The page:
We all should be so strong.

So when I saw the diatribe about the “booth babes” at Comic-Con and the question as to the “geek cred” of Felicia Day, it didn’t really sync with me. I don’t see the world that way, and I would never look at a person, or their work, and decide whether it was “geeky” enough. Being a “geek” isn’t defined by set parameters, nor should it be. It’s simply label; one we all apply differently. There is never a reason for anyone to try to force someone else to label the way they do. We get enough of that with media and politics and bad television.

I milled around the Indiana Convention Center for 3 and a half days, and I saw every kind of geek imaginable. I saw people who geeked over Magic the Gathering (which reminded me that I should really sell my cards). I saw people who geeked over hand-stitched leather bags (made by Mad Girl Clothing and sold by Pendragon) – I’ll admit I was one of them. I saw people in costume (my personal favorites were the Steampunk Ghostbusters) and people carrying large bags of games. It was a total geek fest. And two blocks over and up, I saw hundreds of testosterone junkies geeking out over motorcycles (though, again, I would never say that to their faces – but it’s true). And there were even people geeking out over swimming. And there were beautiful girls, and men with questionable hygiene habits; groups wandering the exhibition hall endlessly, and people who holed up in a room and role played all weekend. And the Lord saw that it was good. And there was evening and morning, and evening and morning, and evening and morning. Thus was the Con.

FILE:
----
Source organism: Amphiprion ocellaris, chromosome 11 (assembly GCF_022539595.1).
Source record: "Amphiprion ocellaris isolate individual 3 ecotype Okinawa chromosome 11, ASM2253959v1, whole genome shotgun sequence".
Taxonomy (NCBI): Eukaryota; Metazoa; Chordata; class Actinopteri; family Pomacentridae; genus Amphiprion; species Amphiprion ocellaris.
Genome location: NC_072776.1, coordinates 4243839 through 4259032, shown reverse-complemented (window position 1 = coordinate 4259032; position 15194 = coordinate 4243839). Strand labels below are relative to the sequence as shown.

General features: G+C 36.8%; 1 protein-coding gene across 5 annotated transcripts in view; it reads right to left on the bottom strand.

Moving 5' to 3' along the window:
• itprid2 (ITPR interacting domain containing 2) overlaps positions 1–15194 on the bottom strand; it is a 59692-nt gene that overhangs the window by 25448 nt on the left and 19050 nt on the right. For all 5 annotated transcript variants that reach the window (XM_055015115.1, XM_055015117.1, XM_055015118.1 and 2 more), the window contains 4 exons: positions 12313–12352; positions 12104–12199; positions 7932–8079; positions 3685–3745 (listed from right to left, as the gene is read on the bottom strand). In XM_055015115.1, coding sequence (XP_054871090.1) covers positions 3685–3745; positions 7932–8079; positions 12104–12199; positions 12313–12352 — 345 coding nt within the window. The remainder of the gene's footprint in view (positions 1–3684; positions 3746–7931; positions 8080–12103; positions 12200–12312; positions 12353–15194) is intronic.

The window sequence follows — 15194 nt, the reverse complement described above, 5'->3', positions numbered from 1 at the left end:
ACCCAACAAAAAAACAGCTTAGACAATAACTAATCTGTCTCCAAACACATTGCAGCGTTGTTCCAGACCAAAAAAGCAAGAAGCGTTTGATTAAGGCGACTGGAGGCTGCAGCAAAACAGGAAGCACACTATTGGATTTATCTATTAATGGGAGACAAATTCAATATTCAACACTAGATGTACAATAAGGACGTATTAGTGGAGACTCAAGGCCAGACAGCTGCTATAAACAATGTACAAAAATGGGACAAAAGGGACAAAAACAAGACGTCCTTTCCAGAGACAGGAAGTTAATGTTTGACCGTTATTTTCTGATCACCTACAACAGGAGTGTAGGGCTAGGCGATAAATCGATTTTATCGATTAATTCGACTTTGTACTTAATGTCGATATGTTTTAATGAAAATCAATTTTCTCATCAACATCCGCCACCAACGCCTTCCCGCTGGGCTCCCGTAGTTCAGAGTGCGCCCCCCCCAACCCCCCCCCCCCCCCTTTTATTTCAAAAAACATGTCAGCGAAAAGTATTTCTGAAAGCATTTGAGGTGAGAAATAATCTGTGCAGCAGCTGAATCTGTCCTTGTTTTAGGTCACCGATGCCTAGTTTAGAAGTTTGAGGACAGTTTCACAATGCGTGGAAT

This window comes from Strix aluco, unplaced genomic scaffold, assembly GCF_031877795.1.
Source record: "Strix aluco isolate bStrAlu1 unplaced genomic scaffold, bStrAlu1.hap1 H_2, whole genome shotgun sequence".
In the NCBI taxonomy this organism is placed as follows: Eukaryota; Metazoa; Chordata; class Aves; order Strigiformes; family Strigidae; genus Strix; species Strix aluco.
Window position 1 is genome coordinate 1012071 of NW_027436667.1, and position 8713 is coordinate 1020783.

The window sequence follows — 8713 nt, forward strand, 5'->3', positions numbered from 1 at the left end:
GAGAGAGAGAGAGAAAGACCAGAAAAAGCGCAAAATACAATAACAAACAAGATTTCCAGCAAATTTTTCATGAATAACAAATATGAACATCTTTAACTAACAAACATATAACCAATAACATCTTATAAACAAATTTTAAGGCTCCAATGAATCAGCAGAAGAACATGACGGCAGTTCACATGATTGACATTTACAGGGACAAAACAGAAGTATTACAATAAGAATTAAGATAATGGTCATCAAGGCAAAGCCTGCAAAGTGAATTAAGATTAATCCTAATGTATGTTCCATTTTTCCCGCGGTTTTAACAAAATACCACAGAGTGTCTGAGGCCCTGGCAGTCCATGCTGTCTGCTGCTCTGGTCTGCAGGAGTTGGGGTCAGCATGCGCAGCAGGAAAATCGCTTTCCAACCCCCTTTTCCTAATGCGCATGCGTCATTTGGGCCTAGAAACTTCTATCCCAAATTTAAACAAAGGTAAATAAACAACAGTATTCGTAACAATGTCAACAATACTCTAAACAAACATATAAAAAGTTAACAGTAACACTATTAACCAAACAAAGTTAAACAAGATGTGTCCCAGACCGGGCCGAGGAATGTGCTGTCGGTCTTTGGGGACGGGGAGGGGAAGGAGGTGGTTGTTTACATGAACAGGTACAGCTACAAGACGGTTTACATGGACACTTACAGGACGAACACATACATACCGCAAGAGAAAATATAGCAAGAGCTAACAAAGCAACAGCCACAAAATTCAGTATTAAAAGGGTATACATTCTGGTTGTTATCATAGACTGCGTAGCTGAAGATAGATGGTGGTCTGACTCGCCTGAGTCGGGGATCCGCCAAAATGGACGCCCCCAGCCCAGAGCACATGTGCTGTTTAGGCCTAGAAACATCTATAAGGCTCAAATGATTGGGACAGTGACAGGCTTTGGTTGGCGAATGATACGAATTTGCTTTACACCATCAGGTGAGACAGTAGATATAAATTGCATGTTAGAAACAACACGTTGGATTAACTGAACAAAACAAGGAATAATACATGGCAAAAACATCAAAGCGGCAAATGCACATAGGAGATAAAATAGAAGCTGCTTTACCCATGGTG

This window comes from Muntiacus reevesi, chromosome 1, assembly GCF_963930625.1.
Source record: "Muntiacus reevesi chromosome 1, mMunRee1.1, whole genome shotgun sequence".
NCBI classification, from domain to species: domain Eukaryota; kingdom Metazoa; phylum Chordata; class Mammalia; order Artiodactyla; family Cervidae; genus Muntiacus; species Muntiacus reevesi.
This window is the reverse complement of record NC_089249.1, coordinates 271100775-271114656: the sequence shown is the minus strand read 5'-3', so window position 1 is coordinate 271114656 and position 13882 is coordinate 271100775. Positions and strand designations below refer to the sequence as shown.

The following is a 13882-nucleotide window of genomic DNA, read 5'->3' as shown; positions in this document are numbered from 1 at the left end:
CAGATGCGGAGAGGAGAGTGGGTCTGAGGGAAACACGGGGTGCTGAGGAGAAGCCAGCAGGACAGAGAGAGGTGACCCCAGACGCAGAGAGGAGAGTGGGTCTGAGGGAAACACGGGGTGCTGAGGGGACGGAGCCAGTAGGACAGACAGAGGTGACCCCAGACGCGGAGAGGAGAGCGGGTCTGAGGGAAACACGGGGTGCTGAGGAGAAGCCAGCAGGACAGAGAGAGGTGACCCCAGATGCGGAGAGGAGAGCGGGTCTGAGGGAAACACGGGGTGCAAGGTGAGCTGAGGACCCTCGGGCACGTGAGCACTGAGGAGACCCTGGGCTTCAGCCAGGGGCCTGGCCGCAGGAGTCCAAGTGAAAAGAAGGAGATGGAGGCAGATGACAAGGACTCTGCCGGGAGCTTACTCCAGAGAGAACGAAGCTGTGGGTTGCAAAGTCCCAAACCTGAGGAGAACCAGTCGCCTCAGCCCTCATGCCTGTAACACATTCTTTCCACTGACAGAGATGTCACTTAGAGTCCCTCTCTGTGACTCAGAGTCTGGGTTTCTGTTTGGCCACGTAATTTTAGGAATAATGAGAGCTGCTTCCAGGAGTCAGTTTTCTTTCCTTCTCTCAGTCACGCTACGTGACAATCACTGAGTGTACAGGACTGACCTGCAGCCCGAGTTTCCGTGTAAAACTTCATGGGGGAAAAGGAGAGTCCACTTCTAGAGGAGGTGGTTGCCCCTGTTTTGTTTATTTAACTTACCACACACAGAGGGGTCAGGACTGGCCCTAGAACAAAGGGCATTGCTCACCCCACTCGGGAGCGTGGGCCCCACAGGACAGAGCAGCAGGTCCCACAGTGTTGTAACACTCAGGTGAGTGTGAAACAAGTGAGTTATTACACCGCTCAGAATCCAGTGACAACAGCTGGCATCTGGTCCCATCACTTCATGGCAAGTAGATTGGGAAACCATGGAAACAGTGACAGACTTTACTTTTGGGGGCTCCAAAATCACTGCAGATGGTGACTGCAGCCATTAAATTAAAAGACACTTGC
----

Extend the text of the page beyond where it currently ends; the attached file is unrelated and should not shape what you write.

I never thought I’d see the say that a geek would tell someone that they weren’t good enough or geeky enough. I remember wishing I could just have a conversation with someone that understood what I was talking about. Hell, I still wish for it. I think we all need to get over ourselves a little bit. I mean isn’t there a certain amount of irony in all of this? I suppose you could call it poetic justice when a dorky guy tells a pretty girl she’s not geek enough, but at the end of the day, we all know that 20 years ago, the same people bashing the beautiful woman would have done anything to carry her books to class.